You will have to put your foot down by taking those toys away. Although there might be some crocodile tears, your child will ultimately learn that if he doesn’t take his responsibilities seriously, then he will suffer the consequences.

Avoid Criticisms

Chances are your four-year-old won’t be making the bed perfectly. It’s important that we manage our own expectations when we start giving our children their own responsibilities. Instead of criticizing them when they don’t meet your expectations, offer them recognition and praise when they do a good job.


At Cranium Academy, we include character education as part of our curriculum. Our character education program integrates building good character traits with positive discipline techniques used throughout the day. Our fun character curriculum involves the use of real-world examples that rely on engaging the students’ cognitive abilities to develop creative strategies. Overall, the goal of our character education program is to encourage students to be ethical and responsible individuals.

More in the Cranium character series: Fairness, Generosity, Respect, Caring, Citizenship

The Benefits of Raising a Bilingual Child

In an increasingly interconnected world, where diversity is celebrated now more than ever, bilingualism has become a main topic in many family households. Some parents have even made raising a bilingual child a top priority. There are many benefits to raising a bilingual child, including cognitive and social benefits. Here are just a few:

Positive Effects on the Brain

According to pediatrician Dr. Gwendolyn Delaney, when an additional language is introduced before age 5, there is a more pronounced effect on the development of greater tissue density in the areas of the brain related to language, memory, and attention. Many research studies, such as the one funded by the National Institute of Health (NIH), show that bilingual children can also multi-task better than monolingual children. Other studies have found that children as young as seven months have displayed that they are able to adjust better to changes in the environment when they are exposed to more than one language.

Social and Cultural Opportunities

Being bilingual can provide children with plenty of opportunities to meet new people, and open many doors in their lives. Bilingualism also gives children the chance to interact with people from other cultures, which is especially beneficial when traveling. By knowing the local language of the place your family visits, your children can truly immerse themselves in the language and culture of that place, making them appreciate the trip even more.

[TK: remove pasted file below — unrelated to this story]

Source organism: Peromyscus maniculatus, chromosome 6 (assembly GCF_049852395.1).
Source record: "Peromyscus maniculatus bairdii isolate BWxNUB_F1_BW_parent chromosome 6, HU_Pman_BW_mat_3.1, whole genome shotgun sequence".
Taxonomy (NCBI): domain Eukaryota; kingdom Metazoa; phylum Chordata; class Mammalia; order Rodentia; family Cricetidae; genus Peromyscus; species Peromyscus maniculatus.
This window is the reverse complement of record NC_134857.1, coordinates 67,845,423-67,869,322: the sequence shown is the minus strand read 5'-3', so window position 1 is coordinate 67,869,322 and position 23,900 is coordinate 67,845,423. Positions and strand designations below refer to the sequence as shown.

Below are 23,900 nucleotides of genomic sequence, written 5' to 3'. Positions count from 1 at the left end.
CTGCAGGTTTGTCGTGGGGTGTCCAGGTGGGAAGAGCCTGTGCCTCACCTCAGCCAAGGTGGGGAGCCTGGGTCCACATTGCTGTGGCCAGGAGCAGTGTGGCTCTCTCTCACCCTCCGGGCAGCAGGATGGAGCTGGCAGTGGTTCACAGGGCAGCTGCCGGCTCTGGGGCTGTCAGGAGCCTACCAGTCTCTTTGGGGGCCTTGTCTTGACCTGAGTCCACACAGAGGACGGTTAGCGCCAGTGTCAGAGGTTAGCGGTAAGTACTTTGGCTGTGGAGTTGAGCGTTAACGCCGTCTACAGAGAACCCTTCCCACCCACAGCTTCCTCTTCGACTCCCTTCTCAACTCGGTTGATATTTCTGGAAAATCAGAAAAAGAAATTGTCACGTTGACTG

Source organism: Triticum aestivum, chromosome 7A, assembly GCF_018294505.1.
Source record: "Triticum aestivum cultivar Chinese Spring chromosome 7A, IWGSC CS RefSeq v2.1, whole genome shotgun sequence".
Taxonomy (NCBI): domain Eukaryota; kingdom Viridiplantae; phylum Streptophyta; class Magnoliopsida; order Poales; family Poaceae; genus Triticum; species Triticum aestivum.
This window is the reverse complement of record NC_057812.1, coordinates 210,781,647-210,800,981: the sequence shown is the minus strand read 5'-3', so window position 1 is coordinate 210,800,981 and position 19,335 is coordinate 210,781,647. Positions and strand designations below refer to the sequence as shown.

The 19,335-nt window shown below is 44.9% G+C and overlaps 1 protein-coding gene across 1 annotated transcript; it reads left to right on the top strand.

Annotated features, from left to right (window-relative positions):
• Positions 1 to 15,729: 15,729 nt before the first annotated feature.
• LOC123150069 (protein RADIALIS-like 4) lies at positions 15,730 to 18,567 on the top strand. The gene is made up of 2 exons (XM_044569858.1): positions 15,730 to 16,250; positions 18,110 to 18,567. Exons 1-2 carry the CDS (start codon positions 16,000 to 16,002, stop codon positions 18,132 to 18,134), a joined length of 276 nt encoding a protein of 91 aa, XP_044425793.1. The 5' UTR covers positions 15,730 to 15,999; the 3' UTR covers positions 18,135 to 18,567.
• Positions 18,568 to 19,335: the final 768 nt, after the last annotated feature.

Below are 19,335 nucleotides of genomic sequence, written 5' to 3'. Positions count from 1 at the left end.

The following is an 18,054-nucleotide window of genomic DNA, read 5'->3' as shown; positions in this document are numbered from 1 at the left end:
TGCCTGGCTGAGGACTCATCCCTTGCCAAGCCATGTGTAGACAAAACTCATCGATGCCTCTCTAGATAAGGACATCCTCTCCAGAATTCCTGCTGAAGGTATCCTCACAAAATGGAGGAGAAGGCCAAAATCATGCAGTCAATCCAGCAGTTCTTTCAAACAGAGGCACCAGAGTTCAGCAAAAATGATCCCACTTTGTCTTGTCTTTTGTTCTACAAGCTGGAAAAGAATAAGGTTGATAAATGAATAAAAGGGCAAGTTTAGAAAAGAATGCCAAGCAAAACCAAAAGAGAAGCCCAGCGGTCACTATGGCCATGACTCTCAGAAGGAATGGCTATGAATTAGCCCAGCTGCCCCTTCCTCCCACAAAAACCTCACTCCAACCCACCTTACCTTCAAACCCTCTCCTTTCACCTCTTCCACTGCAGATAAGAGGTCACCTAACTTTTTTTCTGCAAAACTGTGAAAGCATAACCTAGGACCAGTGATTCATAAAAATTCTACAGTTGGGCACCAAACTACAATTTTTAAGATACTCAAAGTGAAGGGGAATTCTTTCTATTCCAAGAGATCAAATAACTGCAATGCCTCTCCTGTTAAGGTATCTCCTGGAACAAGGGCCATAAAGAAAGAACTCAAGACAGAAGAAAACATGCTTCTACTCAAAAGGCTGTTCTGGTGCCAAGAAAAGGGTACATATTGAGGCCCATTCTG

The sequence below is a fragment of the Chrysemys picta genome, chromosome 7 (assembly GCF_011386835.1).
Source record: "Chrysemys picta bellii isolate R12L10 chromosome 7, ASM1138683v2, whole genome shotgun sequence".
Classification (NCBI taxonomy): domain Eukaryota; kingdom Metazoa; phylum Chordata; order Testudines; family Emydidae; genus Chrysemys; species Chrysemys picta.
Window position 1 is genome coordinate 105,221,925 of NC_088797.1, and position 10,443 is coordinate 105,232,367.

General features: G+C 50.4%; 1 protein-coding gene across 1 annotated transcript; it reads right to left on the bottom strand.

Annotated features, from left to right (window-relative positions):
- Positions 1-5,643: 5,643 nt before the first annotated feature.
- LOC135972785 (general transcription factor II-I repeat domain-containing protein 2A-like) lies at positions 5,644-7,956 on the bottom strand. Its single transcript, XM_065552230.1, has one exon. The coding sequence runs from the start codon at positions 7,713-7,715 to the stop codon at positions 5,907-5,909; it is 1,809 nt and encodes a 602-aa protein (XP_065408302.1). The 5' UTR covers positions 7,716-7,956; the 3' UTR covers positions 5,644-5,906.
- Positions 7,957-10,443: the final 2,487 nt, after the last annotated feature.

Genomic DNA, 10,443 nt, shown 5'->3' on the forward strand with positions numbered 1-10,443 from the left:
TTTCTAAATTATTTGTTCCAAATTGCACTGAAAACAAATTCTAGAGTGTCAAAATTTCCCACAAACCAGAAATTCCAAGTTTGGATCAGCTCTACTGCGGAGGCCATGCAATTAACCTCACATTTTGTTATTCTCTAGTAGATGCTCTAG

Long-Term Health Benefits

There is growing evidence that proves being bilingual can delay the onset of Dementia and Alzheimer’s disease. Some other studies suggest that bilinguals are at a lower risk of having a stroke, and may recover faster after having one. Some research even links bilingualism to lower stress levels.

Educational Advantages

Being bilingual at a young age can give a child advantages in school. Studies have shown that bilingual students tend to be less distracted and more focused on tasks. According to the recent Millenium Cohort Study as referenced in Bilingual Kidspot, “children who are educated in their second language may initially lag behind around three, four and five years old, [but] they soon catch up and outperform their peers by age seven.”

Job Opportunities

Even though your child is still very young now, you want the best future for them when they grow up. Being bilingual can open up a world of job opportunities for your child when they finally enter the workforce. Many employers consider bilingualism a high priority. Since communication in the workplace is so important, your child could have a better chance of getting the job by being bilingual, even if the monolingual applicant is more qualified. In a competitive job market, being bilingual is an additional advantage that can help candidates stand out.

The Cranium Difference

At Cranium Academy, we recognize the benefits of teaching young children a foreign language. Our curriculum introduces children to several languages, including Spanish, Chinese, and American Sign Language (ASL). Our language programs take children on virtual journeys throughout the world. In our language classes, children learn about famous places and how children can use the powerful tool of language to live, learn, and play within various cultures.

Curing the School Day Blues

If you are a parent (and your child is not attending Cranium Academy), you have probably heard the dreaded words through pouty lips and clenched fists, “I don’t wanna go to school!” or worse yet, “I hate school!” But what exactly is it that gives children the school day blues just before getting out of the house to go to school?

Reason #1 – Your child might be bored.